Larger Harvests with a Smaller Footprint

Money isn’t the only thing saved when nanohybrids are in play. Less fertilizer applied to crops means that less washes away into bodies of water, avoiding unnecessary pollution. Gehan Amaratunga, one of the scientists on the team, says “this goes a long way to reducing the environmental footprint of agriculture…It is a Green Revolution.”

Gisele Dunn

Photo: Flickr

In an interview with CBS’ Charlie Rose, Microsoft co-founder Bill Gates discussed the importance of innovation in agriculture. At first, Rose and Gates discussed Gates’ annual letter, including a call to the United States and other developed countries to further agricultural research. However, the conversation took an unexpected turn to a related topic that Gates finds fascinating: fertilizer.

Developing nations continue to face food shortages due to many causes, including climate change. Demand for food is constantly rising and the price of food is increasing as a result. Gates believes that the problems surrounding food-production goals can be alleviated if more investment is made in agricultural research, which includes research in fertilizer.

Fertilizers improve the growth of plants, and are made up of substances consisting of chemical elements such as manure. Fertilizers provide crops with the essential nutrients they need to fight off pests, disease, and the elements. However, insects and disease are only one issue that affects crops. Another major concern for crop sustainability is soil condition, which is drastically affected by changing weather. Fertilizers enhance the soil by allowing the soil to hold more water and nutrients, where forces like rain and wind would usually create unstable soil not suitable for sustained growth.

It appears that Gates’ fascination with fertilizer has developed since his interview with Charlie Rose. On November 12, 2013, Gates wrote an essay that appeared on saying, “I am a little obsessed with fertilizer. I mean I’m fascinated with its role, not with using it.” Fertilizer plays an important role in the lives of people all over the world. Specifically, 40% of the world benefits from crop output that fertilizer has made possible. Gates compares the innovative development of fertilizer to the creation of synthetic ammonia and polio vaccines.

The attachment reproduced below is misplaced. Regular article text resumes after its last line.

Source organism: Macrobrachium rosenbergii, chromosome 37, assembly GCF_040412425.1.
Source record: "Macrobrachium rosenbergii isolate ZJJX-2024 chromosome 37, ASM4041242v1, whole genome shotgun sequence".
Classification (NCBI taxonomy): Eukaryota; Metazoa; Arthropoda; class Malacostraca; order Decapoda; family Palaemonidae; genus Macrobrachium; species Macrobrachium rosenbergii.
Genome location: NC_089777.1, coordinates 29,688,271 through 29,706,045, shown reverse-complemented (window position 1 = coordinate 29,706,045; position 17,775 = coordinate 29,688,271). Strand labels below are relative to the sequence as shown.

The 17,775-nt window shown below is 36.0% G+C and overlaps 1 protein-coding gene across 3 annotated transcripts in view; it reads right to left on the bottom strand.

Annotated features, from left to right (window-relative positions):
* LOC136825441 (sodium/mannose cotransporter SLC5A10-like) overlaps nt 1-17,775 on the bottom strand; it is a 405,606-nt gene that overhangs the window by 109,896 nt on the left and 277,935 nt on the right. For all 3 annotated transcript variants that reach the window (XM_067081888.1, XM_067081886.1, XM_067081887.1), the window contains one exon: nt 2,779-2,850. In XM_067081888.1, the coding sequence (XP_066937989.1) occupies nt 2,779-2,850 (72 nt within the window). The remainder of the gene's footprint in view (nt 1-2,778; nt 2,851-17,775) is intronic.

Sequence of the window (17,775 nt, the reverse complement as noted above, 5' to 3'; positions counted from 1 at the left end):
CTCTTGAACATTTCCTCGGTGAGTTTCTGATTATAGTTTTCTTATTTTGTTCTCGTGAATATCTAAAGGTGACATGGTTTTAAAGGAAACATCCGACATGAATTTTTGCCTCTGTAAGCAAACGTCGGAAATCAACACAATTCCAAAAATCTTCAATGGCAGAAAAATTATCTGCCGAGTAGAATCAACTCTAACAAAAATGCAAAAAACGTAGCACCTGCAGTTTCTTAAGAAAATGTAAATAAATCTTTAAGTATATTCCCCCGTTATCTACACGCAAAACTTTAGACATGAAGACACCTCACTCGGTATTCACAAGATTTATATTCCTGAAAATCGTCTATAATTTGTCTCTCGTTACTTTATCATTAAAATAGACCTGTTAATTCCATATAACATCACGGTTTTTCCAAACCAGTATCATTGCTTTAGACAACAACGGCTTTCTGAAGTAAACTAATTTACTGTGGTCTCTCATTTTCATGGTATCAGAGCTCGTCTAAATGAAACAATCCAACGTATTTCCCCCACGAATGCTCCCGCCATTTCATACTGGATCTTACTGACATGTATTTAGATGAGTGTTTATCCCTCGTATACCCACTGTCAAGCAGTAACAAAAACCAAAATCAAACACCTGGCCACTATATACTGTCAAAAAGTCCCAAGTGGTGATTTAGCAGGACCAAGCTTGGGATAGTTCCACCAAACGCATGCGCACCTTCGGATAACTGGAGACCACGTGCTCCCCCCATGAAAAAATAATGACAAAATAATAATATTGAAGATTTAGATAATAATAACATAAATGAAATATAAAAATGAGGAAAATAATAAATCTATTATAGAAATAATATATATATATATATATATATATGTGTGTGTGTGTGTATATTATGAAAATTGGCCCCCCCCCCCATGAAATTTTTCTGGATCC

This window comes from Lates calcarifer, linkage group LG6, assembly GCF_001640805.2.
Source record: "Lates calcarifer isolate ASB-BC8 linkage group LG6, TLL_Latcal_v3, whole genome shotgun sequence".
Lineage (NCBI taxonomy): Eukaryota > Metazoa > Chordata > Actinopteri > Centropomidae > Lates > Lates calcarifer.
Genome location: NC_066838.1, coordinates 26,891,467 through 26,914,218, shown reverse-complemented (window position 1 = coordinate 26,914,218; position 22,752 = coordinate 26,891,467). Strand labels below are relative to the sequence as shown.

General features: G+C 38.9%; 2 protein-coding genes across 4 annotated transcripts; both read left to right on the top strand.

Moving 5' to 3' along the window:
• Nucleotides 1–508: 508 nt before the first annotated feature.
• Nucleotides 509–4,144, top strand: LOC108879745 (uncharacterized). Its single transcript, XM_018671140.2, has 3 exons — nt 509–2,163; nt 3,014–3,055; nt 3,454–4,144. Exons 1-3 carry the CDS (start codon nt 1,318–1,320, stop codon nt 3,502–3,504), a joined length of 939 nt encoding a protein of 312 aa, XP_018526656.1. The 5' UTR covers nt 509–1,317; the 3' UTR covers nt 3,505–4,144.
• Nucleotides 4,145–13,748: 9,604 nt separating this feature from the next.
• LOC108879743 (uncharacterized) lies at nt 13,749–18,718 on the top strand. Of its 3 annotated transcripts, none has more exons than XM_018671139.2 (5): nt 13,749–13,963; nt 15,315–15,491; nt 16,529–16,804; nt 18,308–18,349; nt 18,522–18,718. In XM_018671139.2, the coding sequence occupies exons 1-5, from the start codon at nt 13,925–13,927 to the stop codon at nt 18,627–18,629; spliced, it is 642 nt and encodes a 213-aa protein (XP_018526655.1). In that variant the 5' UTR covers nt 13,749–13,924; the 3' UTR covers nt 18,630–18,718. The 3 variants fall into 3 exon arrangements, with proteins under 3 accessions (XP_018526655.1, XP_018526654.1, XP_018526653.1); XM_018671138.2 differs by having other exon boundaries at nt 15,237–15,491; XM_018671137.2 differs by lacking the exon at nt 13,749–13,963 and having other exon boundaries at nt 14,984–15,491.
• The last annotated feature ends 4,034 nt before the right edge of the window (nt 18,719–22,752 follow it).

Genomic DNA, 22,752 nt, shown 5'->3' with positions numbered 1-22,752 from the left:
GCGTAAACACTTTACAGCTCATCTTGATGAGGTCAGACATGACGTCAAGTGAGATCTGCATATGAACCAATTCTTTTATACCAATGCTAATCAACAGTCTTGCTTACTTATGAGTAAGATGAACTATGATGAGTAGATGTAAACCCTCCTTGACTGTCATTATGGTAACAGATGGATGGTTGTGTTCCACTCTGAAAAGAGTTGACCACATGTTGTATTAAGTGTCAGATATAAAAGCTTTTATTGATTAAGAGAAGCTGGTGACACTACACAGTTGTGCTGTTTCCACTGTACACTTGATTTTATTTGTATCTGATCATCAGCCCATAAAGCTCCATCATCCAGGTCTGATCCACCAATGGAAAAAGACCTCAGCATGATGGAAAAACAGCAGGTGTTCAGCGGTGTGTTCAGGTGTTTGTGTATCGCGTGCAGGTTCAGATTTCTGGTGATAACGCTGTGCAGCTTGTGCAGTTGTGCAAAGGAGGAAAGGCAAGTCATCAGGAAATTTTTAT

One of the ways that the Bill & Melinda Gates Foundation has advanced research in fertilizer is through supporting a joint project by the Swiss Aquatic Research Institute and the South African Water Utility. The project involves developing urine from conventional sewer-based sanitation and central wastewater treatment systems as a commercial fertilizer and is set to be complete by 2014.

– Daren Gottlieb
Sources: EAWAG, Wired, Southwest Farm Press, The Green Book
Photo: BBC

Instead of using the traditional nitrogen-rich fertilizer typically used to encourage crop growth, researchers in Nepal are experimenting with an unlikely candidate for fertilizer: human urine.

Urea, which is typically used as fertilizer, was found by researchers in Nepal’s capital to be inferior to human urine in fertilizing crops. As part of their research, compost was mixed with different types of fertilizer sources, including urine mixed with compost, and the combinations were tested on pepper plants. The plants in which a mix of urine and compost was used grew the tallest plants that bore the most peppers.

Scientia Horticulturae, who released the study, attributed the positive affect of the unique mixture to “reduced nitrogen loss and enhanced availability of organic carbon in the soil.” The researchers conclude that human urine could be a possible alternative to traditional fertilizers in enhancing sustainable agriculture.

The study goes on to point out that although the use of urine may enhance crop growth, the use of it alone is not sufficient to have a positive effect on plants – it must be used in addition to compost. Currently in Nepal, farmers are applying urine directly to soil, which is not efficient.

Urine alone does not contain organic matter to become a viable source of nutrients for crops, but does provide “faster-releasing nutrients that complement slow-release nutrients from compost, which has a higher content of organic matter and beneficial microbes.”

Researchers acknowledge that although the combination of urine and  compost is sustainable, efficient, and cost-effective, marketing this to farmers may be difficult due to “cultural factors” and reluctance of farmers to handle human urine. Experts also cite that government subsidies to mineral fertilizers will stand in the way of widespread use of urine in agriculture.

Christina Kindlon

Source: Guardian